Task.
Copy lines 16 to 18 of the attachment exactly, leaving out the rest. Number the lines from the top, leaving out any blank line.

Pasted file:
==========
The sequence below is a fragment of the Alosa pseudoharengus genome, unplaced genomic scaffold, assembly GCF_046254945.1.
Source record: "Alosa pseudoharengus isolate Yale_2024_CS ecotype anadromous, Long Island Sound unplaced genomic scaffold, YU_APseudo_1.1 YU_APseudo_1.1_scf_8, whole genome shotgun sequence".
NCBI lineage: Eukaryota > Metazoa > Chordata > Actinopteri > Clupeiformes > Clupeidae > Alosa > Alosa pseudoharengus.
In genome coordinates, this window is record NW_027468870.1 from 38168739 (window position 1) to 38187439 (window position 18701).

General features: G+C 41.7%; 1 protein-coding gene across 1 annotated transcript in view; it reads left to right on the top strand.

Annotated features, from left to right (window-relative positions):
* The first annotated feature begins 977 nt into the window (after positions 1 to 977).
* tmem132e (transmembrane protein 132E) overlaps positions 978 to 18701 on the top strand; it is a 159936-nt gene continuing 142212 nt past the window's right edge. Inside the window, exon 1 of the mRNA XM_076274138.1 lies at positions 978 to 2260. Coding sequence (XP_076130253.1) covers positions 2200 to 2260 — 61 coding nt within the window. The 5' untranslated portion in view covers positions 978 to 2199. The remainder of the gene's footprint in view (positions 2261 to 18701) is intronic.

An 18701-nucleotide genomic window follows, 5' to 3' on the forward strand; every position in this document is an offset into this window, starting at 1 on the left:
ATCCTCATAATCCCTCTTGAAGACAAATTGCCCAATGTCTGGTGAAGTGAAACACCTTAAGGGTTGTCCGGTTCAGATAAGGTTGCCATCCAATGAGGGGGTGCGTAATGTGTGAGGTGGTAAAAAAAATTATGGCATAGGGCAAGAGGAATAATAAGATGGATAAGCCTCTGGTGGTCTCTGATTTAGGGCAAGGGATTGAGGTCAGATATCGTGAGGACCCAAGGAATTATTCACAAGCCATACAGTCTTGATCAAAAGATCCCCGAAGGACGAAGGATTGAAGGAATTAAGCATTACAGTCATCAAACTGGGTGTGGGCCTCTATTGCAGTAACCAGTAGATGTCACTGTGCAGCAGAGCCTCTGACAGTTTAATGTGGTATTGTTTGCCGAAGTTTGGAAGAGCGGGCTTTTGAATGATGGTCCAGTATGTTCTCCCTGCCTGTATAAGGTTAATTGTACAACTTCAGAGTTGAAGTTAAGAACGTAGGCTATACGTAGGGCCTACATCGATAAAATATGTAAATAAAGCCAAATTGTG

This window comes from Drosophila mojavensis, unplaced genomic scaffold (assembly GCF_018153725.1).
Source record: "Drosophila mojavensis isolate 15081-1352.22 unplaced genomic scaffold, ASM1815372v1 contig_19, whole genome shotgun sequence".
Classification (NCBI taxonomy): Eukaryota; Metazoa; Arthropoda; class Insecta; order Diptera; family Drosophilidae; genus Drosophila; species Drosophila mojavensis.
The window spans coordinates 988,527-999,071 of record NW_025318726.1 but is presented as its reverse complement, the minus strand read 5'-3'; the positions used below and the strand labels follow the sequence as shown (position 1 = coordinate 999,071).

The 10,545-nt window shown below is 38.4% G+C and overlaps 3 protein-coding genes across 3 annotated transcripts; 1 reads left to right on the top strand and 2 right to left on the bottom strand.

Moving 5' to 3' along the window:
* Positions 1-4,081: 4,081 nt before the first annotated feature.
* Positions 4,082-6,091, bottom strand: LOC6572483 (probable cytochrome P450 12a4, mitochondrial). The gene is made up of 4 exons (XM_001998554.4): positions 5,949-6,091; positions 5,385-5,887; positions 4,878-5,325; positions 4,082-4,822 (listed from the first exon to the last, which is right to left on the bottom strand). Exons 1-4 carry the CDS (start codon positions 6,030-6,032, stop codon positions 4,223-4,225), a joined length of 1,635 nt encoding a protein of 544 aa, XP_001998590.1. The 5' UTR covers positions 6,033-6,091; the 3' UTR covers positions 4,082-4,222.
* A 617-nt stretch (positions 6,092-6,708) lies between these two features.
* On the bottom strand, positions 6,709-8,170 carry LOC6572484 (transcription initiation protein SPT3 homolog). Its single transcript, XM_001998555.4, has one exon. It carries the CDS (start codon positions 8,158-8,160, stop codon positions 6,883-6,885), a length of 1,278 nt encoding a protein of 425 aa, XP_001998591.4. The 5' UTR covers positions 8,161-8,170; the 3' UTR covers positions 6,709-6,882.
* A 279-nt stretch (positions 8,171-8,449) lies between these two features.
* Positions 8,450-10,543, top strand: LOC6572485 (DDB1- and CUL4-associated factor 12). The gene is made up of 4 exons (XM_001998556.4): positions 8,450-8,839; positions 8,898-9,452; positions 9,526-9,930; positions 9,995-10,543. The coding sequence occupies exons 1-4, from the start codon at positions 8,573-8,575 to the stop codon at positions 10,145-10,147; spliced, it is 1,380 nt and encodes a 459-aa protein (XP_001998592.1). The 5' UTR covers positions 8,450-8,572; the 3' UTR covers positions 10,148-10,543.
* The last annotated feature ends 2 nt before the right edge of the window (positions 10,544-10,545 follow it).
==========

Moving 5' to 3' along the window:
* Positions 1-4,081: 4,081 nt before the first annotated feature.
* Positions 4,082-6,091, bottom strand: LOC6572483 (probable cytochrome P450 12a4, mitochondrial). The gene is made up of 4 exons (XM_001998554.4): positions 5,949-6,091; positions 5,385-5,887; positions 4,878-5,325; positions 4,082-4,822 (listed from the first exon to the last, which is right to left on the bottom strand). Exons 1-4 carry the CDS (start codon positions 6,030-6,032, stop codon positions 4,223-4,225), a joined length of 1,635 nt encoding a protein of 544 aa, XP_001998590.1. The 5' UTR covers positions 6,033-6,091; the 3' UTR covers positions 4,082-4,222.